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Solving Nuclear Base Foul-ups and National Laboratory Mismanagement the Easy Way

By Russ Wellen, November 19, 2014
Minuteman Global Strike Command

A missile wing at Minot Air Force Base conducting a simulated launch of a Minuteman ICBM. (Photo: AF Global Strike / Flickr Commons)

“Today’s long-expected internal and external reviews of the Department of Defense (DoD) nuclear operations,” reads a Nov. 15 press release for the Los Alamos Study Group, “do not address the root causes of the operational lapses that plague DoD nuclear forces, the Los Alamos Study Group charges.”

Those lapses were explained by Robert Burns in the Associates Press on the same day:

The trouble began [at Minot Air Force Base], trouble that has torn at the core of the nuclear Air Force and compelled two of the last three secretaries of defense ― first Robert Gates and now Chuck Hagel ― to ask: Who is minding the store?

Minot Air Force Base has had its share, and then some, of bad publicity about nuclear weapons foul-ups, followed by hard questions from Washington about why it and other nuclear bases are caught in a recurring cycle of trouble and recovery.

… The trouble is not so much the Minuteman, although it passed its intended life span decades ago.

The trouble is the creaky equipment and facilities that keep the missiles armed, secure and ready for a launch order from the president.

The trouble also is the sagging morale of the men and women entrusted to operate the weapons.

The problems have accumulated: drug use, exam cheating, domestic abuse, security violations, training lapses and inspection failures. Last year one senior officer at Minot summed it up by lamenting “rot” at the heart of the force.

LASG Executive Director Greg Mello is quoted thusly in the press release:

“No amount of money or silly made-up medals will ever lead to ‘good morale’ in ICBM officers in particular, who must sit in a deep hole in the ground awaiting orders to end the world. The mental gymnastics of nuclear deterrence theory do not make human sense to those who must live, day and night, in an inhuman environment with world-ending orders locked in a box in front of them. They know they and their children will be first to die. They know that in that final moment, their sacrifice of years, their struggle against doubts, will have been meaningless ― and they know that they themselves will have been the agents of unspeakable war crimes.”

Continuing in this eloquent vein, Mello says of the DoD reviews (sly image emphasized in italics):

“These reports miss the forest for the trees. They are crafted within an ideological system that is itself irrational and bizarre, and examine management details AS IF they could possibly make sense. The only thing missing is sanity ― a sane appreciation for the world-as-it-is outside the walls of the national security echo chamber, itself a capsule buried far from sunlight and air.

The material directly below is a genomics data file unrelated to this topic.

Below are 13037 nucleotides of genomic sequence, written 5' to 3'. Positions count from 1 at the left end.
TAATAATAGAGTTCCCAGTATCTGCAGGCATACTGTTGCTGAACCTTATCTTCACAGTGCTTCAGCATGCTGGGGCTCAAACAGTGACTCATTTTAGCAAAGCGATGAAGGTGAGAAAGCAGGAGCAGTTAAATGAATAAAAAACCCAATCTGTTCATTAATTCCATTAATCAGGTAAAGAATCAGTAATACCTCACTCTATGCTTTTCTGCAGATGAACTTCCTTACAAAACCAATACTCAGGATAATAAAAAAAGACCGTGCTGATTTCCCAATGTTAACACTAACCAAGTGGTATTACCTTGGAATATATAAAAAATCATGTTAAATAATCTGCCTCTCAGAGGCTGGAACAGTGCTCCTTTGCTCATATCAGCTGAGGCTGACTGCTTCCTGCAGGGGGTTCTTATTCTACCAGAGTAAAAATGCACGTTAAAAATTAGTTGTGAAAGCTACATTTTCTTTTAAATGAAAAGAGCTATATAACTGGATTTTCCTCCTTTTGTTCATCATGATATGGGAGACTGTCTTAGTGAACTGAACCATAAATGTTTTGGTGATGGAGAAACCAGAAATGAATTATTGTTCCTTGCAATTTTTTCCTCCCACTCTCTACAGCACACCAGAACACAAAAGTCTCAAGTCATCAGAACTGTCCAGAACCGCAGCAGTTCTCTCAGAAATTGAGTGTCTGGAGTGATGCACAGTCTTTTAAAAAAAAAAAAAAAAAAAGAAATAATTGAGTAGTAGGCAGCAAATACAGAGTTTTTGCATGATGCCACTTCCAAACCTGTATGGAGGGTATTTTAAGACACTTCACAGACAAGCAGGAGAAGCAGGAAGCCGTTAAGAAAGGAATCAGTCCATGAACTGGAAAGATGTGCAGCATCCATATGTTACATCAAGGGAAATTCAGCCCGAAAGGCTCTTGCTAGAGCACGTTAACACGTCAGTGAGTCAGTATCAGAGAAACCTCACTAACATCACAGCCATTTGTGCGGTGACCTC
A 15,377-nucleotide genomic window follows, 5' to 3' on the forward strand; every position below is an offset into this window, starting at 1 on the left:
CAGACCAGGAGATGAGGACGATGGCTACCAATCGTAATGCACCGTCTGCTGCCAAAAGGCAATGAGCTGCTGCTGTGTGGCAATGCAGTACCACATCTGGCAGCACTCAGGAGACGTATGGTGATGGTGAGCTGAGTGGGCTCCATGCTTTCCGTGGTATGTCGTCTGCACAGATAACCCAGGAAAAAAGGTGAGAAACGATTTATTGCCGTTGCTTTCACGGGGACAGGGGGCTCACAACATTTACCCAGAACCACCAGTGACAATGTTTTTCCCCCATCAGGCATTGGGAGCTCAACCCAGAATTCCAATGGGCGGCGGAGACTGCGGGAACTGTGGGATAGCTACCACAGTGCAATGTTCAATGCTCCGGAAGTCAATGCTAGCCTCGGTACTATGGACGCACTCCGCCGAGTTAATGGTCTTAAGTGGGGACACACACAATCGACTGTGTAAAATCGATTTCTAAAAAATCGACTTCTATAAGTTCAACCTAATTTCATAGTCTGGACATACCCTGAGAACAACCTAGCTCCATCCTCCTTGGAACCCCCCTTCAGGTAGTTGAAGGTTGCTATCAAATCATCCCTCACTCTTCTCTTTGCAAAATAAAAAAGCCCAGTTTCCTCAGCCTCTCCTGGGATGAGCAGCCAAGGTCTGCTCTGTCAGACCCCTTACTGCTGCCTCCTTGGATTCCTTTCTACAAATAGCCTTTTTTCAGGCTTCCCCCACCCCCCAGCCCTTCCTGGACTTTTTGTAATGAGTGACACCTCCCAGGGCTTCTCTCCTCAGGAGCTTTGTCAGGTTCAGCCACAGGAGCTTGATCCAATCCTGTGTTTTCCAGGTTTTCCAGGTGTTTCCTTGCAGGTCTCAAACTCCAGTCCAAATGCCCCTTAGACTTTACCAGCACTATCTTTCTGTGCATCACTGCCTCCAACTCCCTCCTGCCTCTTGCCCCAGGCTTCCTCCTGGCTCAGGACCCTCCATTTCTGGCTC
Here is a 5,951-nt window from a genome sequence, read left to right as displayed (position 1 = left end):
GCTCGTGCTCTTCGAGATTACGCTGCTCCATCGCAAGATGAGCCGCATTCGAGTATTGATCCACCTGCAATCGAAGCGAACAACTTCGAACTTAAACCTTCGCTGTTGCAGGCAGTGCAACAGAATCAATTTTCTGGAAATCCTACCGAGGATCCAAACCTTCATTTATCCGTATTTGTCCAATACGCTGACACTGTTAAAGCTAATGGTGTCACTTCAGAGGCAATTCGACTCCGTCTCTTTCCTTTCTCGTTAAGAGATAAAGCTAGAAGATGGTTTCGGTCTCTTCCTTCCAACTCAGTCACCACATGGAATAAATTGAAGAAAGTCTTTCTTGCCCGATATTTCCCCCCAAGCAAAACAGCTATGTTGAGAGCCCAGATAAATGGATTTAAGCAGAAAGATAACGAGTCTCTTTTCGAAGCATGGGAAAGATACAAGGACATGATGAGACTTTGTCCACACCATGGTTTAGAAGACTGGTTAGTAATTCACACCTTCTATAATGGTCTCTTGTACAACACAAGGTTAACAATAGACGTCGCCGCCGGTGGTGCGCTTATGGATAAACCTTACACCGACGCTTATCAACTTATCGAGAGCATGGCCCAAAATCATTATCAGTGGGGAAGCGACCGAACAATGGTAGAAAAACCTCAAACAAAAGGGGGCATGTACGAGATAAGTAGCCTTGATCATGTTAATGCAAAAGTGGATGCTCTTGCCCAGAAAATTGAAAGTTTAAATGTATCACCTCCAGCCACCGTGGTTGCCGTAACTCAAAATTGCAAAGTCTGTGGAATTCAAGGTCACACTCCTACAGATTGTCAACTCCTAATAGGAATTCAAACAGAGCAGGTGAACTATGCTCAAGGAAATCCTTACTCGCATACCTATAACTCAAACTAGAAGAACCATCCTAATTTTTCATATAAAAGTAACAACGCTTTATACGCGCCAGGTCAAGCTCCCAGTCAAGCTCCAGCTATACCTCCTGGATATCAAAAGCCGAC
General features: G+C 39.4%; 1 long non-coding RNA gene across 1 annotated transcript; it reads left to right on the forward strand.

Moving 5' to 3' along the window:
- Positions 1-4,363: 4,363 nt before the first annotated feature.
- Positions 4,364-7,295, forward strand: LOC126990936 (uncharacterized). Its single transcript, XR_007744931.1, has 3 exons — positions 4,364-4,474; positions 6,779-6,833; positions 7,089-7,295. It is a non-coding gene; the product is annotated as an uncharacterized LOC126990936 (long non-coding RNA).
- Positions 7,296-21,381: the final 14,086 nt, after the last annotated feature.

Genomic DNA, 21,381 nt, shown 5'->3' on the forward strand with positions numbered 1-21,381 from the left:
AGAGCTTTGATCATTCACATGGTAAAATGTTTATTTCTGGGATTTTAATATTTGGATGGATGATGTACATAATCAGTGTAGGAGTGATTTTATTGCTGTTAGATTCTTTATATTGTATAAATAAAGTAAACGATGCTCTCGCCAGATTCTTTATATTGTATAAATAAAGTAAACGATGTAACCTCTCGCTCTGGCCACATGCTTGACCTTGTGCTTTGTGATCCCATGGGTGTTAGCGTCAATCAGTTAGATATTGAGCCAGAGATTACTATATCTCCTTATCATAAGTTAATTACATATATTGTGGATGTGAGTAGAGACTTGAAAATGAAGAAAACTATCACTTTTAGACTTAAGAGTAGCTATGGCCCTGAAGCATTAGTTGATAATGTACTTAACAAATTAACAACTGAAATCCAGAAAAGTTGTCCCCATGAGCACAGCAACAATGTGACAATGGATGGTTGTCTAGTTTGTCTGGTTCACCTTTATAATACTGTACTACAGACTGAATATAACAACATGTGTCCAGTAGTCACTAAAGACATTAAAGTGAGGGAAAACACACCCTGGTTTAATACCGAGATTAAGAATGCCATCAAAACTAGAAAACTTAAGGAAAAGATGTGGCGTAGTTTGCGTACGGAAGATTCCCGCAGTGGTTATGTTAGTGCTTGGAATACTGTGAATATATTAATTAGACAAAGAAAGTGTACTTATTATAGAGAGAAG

He then points out what should be perfectly obvious about improving the morale of the “missileers,” but isn’t.

“I think any honest person with an ounce of common sense realizes that the only real path to higher morale in the nuclear weapons business lies in gradually shutting it down, starting with the most stupid parts first. The hope that the nuclear sword of Damocles can finally be lifted, reinforced by gradual progress, is what can bring higher morale ― and only that.”

Norris Bradbury, the Director of the Los Alamos National Laboratory from 1945 to 1970, Mello continues

“… told every arriving new employee at LANL that ‘we are doing our job in order to give the politicians time to solve the problem of nuclear weapons.’ … Today’s missile officers are told, instead ― what? That the doomsday machine of which you are an inanimate cog is an essential aspect of U.S. national security essentially forever, or some such malarkey. This, no one in their heart of hearts believes. The system they directly observe contradicts all ideas of security.”

To re-emphasize, the answer to the problems that plague not only ICBM installations, but national nuclear laboratory management, is not to keep searching for ways to prop up the psyches of missileers, nor to continue to propagate the patently counterintuitive idea that upgrading nuclear weapons is a prerequisite to eventual disarmament. The United States needs to place its bets on the odds that other states in possession of, or considering developing, nuclear weapons will follow our lead if we demonstrate a commitment to wholesale disarmament.

Granted, we may not be able to wrest funds no longer spent on nuclear weapons from our national defense budget, where, instead, it may be diverted to advanced conventional weapons. But, at least, with one of the two main threats to our species eliminated, we can now give our undivided attention to the other, global warming.

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